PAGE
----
The Examined Life

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Location: Toronto, Ontario, Canada

Sunday, March 06, 2005

Re-discovering the Nihilistic Dilemma

When I was twenty (in 1967), I had hand written a three-page essay on lined notepaper that I called the "Nihilistic Dilemma". This essay was a kind of secret because I never showed it to anyone. I really felt no one could understand it.

I had been reading some philosophy books and had come across Frederick Nietzsche. In the most exquisite of ironies I had concluded from the concepts of nihilism and existentialism the exact opposite of the view that is commonly held.

I am presenting this document here exactly as it was written because in 2001 I re-discovered the significance in my life of what I had written over 30 years previously. The important lesson for me in re-discovering this has been to understand that those things that have been significant even early in my life like a touchstone, still are, and always will be. In loosing touch with what I had discovered at the age of twenty, I had indeed lost touch with something I desperately needed to be constantly mindful of that had subconsciously defined my life. Re-discovering and reading the words I had written has resulted in a reaffirming and rejuvenating experience in my life. Of all the other papers from that time I could have I kept, it was this paper, and this paper alone, that I kept tucked away in the binder with my high school diploma. Somehow I knew there was something profound about what I had written. So without further ado, I give you “The Nihilistic Dilemma”.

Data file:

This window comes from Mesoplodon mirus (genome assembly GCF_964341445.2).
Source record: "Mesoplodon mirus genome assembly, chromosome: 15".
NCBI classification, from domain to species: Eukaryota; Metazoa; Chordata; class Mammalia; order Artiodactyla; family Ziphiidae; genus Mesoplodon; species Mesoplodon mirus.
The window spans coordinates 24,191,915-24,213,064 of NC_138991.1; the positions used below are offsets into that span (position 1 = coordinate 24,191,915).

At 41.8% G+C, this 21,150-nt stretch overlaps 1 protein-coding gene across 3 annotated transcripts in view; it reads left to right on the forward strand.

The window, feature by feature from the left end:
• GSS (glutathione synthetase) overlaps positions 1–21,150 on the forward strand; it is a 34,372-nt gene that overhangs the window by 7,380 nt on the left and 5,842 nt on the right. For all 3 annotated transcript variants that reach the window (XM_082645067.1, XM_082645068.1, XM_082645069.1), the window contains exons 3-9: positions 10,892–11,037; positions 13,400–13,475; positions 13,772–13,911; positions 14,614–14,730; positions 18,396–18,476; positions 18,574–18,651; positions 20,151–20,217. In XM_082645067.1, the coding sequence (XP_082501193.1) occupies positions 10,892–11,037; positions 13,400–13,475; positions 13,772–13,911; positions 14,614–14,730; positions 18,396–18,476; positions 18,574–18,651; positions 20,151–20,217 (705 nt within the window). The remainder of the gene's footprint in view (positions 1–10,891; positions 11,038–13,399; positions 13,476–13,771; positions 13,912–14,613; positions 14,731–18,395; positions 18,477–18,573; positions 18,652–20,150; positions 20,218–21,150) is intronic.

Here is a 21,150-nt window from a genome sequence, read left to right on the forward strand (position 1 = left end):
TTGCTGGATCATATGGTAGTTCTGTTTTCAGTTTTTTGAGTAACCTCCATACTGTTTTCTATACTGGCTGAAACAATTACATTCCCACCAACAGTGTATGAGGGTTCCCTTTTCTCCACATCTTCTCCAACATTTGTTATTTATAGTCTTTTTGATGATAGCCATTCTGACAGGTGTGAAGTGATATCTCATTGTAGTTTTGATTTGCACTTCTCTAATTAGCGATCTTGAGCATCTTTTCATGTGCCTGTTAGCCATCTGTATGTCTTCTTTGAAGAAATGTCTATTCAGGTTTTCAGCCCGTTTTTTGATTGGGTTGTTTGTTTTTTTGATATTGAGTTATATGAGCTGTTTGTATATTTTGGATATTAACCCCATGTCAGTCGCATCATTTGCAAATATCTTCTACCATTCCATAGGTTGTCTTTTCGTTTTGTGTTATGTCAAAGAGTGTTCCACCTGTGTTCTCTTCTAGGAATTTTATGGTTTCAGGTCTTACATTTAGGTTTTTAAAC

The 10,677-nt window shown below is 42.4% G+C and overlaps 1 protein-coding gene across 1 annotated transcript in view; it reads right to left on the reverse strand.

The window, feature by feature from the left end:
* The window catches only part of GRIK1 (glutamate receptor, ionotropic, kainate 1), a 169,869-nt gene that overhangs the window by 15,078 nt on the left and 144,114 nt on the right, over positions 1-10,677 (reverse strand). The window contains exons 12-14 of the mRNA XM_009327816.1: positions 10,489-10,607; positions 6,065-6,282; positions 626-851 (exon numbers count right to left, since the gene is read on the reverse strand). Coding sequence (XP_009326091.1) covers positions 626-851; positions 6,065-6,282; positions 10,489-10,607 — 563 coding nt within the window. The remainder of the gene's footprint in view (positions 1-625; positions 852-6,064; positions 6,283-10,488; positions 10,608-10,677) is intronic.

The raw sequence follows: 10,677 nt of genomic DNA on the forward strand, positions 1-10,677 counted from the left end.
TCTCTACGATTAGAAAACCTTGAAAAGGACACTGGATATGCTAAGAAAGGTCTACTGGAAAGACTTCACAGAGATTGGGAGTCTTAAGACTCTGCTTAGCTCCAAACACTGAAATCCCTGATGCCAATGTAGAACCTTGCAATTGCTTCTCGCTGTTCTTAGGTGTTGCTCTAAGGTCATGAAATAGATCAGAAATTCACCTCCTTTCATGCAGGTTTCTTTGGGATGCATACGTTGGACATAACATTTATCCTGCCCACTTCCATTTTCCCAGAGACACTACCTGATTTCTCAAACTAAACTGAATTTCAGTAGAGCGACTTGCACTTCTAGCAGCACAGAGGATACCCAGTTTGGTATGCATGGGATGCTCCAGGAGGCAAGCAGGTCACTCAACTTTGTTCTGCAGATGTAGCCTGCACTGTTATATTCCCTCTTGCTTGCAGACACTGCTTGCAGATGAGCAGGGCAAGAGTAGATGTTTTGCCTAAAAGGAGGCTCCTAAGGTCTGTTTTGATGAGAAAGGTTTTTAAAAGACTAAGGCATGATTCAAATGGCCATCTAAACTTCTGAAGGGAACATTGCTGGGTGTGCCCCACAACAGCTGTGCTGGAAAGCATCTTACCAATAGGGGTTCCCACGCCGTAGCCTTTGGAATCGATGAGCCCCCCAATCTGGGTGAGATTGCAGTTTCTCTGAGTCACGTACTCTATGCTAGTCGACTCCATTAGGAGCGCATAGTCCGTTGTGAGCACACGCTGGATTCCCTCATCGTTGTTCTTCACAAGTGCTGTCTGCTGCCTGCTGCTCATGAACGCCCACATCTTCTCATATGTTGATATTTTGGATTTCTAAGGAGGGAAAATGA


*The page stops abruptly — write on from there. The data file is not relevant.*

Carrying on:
The Nihilistic Dilemma

Let us consider for a moment the emptiness of space. Consider the concept of a void where nothing exists. We know that this condition does exist out in space just as we know that matter exists on our planet earth. We can stand here on our planet in the midst of all the matter and conceive of an entirely void universe with no matter or energy at all. It is not inconceivable. In fact it seems as probable if not more probable that the universe be empty rather than filled with matter and energy. That is, it might be easier to justify the existence of a void universe than a full one.

Consider the significance of the existence of anyone or anything. We live our lives affecting the things we touch and that touch us. When we consider the relative effect of our lives to the universe around us, we see that we affect those things close to us to the greatest degree and our affect diminishes as distance increases. If we consider our effect on life elsewhere in the universe we must admit that we have no effect on life outside that on our own planet. If there is life on some planet revolving about the nearest star to us, this is relatively unimportant to us and I suppose we to them. In fact, if we conceive of the most important and significant facet of lives, to someone somewhere else in the universe it is no significance or value at all. Realizing thus that all value and significance does not derive from some unchangeable rule but only from the relation that they hold with one another, we are left with a dilemma.